Written by Lily Brennan
Last year when I moved to Oregon, my father and I did a cross-country road trip from New York. As soon as we crossed from Idaho and into the Beaver State, we were instantly welcomed to the first dispensary we’ve ever seen, with New York still being an illegal state and all. And as we ventured onward, it seemed as though the further you traveled into the state, the more apparent cannabis was for Oregonian lifestyles and cultures. It had me wondering…
What was Oregon like before recreational legalization in 2015? Would I have been a bit less shell-shocked if I had moved here prior? Coming from a state where I was used to the negative connotations and illegal activity pinned on cannabis use, I was interested in finding out just how much Oregon may have changed due to its legalization.
Oregon was the first state to have decriminalized small amounts of weed in 1973, as well as one of the first that allowed medical use. This being said, tolerance has a history of being challenged by those who oppose it, and this was no different for recreational legalization.
On November 4th, 2014, there was a statewide ballot that contained the Oregon Legalized Marijuana Initiative, Measure 91, otherwise known as the Control, Regulation, and Taxation of Marijuana and Industrial Hemp Act of 2014. This went on as an initiated state ballot (a citizen-initiated ballot measure that amends state law) which was then approved by only 56.11% in favor.
Measure 91 legalized recreational cannabis for people ages 21 and older, allowing them in turn to possess up to eight ounces of “dried marijuana” and up to four plants. After its initial approval in 2014, Governor Kate Brown signed its legislation on July 27, 2015, making the first legal sale date for marijuana up a year to October 1, 2015. Oregon was officially the third state in the US to legalize recreational cannabis use.
The Initial Aftermath
It seemed almost instant that recreational cannabis was a controversial topic in Oregon. During the 2015 legislative session, the Oregon Legislature considered a 17 to 20% state sales tax on marijuana retail sales. This upset many individuals who were already practicing medical cannabis use, but also those who planned to start legally purchasing for recreational use. Others found it as a beneficial opportunity for the state.
Opinions seemed relevant to county locations as well. For example, legislation was also designed in 2015 to allow counties where 55 percent or more of voters opposed Measure 91 to ban cannabis sales. A total of 15 counties rejected the initiative by that margin, all of which are east of the Cascade Range.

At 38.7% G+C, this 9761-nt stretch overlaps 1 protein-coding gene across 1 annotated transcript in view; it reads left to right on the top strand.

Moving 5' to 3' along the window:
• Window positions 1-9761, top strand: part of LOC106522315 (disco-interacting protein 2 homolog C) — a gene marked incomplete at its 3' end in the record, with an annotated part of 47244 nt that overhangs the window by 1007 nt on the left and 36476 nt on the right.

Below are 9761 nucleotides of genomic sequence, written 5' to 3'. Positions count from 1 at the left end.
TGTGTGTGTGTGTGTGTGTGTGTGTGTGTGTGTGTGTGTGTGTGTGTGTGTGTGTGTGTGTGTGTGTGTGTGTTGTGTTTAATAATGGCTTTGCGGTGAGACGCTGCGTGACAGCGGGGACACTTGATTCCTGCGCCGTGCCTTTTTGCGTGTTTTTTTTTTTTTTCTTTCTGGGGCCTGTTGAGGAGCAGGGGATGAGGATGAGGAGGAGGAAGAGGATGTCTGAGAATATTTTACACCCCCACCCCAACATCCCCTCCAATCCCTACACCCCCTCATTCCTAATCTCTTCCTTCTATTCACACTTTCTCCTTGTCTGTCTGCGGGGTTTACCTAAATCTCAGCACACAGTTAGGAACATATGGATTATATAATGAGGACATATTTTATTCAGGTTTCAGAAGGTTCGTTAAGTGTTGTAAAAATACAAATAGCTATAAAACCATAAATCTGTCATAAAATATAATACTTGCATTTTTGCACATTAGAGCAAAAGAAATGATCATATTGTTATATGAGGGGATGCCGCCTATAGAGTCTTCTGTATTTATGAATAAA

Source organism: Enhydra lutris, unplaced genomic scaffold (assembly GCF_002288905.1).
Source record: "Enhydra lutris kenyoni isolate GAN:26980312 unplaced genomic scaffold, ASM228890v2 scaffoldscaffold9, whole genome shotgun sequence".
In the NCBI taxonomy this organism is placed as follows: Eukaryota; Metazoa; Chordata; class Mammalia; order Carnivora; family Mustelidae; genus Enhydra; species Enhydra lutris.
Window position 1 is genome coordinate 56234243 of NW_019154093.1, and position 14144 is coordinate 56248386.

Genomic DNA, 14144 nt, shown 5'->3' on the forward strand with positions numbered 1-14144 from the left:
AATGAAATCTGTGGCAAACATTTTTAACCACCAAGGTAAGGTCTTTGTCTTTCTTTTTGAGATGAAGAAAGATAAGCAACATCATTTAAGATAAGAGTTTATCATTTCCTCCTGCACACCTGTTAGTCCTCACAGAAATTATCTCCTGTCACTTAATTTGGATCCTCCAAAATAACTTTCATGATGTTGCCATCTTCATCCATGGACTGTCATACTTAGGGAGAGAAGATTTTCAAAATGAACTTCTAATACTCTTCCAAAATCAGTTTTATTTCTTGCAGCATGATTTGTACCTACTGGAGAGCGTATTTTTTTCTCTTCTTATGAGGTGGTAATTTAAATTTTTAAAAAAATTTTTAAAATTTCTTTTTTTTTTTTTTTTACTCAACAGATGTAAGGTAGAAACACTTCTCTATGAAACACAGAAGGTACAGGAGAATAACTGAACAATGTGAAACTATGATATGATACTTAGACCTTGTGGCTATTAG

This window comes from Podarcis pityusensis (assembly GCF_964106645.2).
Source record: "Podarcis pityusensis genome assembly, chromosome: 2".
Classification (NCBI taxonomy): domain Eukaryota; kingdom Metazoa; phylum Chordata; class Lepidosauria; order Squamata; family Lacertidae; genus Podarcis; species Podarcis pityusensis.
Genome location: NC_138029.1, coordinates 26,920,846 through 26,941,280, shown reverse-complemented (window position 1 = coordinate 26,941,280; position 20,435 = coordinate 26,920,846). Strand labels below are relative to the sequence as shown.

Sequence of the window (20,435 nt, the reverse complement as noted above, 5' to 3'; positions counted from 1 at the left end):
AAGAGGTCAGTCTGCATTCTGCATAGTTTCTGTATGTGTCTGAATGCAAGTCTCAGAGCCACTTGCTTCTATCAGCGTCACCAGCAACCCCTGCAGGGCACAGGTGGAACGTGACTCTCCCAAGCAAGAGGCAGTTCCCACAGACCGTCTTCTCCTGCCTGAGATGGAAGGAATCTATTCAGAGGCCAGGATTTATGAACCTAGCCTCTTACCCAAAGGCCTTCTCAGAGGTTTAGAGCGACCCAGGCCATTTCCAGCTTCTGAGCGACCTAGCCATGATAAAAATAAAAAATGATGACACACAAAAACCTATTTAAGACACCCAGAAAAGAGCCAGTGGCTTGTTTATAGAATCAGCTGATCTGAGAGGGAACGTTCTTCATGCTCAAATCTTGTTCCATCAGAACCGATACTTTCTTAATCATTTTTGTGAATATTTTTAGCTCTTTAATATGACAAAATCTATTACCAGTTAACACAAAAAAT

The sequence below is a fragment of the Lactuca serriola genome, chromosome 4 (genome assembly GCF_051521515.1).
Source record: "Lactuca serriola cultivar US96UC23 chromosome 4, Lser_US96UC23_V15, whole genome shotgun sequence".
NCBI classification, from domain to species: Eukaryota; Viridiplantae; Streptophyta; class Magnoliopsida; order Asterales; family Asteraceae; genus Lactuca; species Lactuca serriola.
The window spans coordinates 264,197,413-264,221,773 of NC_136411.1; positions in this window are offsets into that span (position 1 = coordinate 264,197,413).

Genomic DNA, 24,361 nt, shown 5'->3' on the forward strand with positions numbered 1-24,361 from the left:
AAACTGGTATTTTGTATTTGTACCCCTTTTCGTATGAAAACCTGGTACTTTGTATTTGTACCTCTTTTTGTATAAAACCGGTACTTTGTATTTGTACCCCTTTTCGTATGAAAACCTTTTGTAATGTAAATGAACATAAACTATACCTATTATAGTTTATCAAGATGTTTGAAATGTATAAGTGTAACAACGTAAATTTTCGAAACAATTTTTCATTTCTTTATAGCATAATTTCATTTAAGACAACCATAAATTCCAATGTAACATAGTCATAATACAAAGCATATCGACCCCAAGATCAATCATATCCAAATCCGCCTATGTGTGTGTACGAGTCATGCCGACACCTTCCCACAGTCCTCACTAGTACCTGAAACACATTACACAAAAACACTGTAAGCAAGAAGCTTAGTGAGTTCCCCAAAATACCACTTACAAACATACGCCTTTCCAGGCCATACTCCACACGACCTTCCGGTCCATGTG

Overall, the reaction to Measure 91 passing was extreme from both ends. Some were incredibly joyful while others were absolutely enraged. At this time, many were unsure of how this would affect societal interactions, taxation, local cultures, regulations, or even the impressions of the state in relation to the rest of the US.
So… Did Things Change?
After legalization, recreational cannabis became an incredibly successful industry across Oregon. In mid-2016, there were fewer than 100 Oregon businesses licensed to sell recreational cannabis. Applications for licenses began to skyrocket towards the very last months of 2016, partially due to the legalization that required businesses to obtain a “recreational license” from the Oregon Liquor and Cannabis Commission (OLCC) in order to recreationally sell, effective Jan. 1, 2017. The number of licensed retailers nearly tripled in the one-month span from early Dec. 2016 to early Jan. 2017.
As expected, state and local recreational cannabis sales/excise taxes generated (and still does today) a hefty amount of tax revenue. For example, over $78 million in tax revenue was generated in 2017, the same year that licenses were a requirement in order to sell recreationally. Many may wonder where this tax revenue goes. A 2019 audit found that “most of the collected taxes have gone toward shortages in the city’s general fund and specifically to police and transportation programs.”
Socially, it seems much more widely accepted to use cannabis now. Despite the controversy that sprouted from its initial legalization, recreational cannabis use has become extremely common, and is even seen as equivalent to alcohol consumption by many. There are still some Oregonians who don’t support it, but reports have found this to be heavily related to generational and regional differences. Many report that Oregon’s prior history in relation to cannabis may have helped dissipate the initial tension, as medical legalization in 1998 paved a way to remove negative connotations associated with weed.
Culturally, much of Oregon stayed the same. Similarly to how medical legalization began to normalize cannabis use, cannabis itself had already begun assimilating into Oregonian cultures for decades. Recreational use becoming legal created a larger space and community for consumption across the state, even as far as having cannabis-themed restaurants or bars. The cultural tolerance to weed stayed the same, while the execution of the practice became more publicized.
Despite only being legalized recreationally six years ago, cannabis has been oriented into Oregonian cultures and lifestyles for numerous decades. As Oregonians it is important that we all understand the recreational laws, and continue to educate ourselves to keep both ourselves and the greater community safe.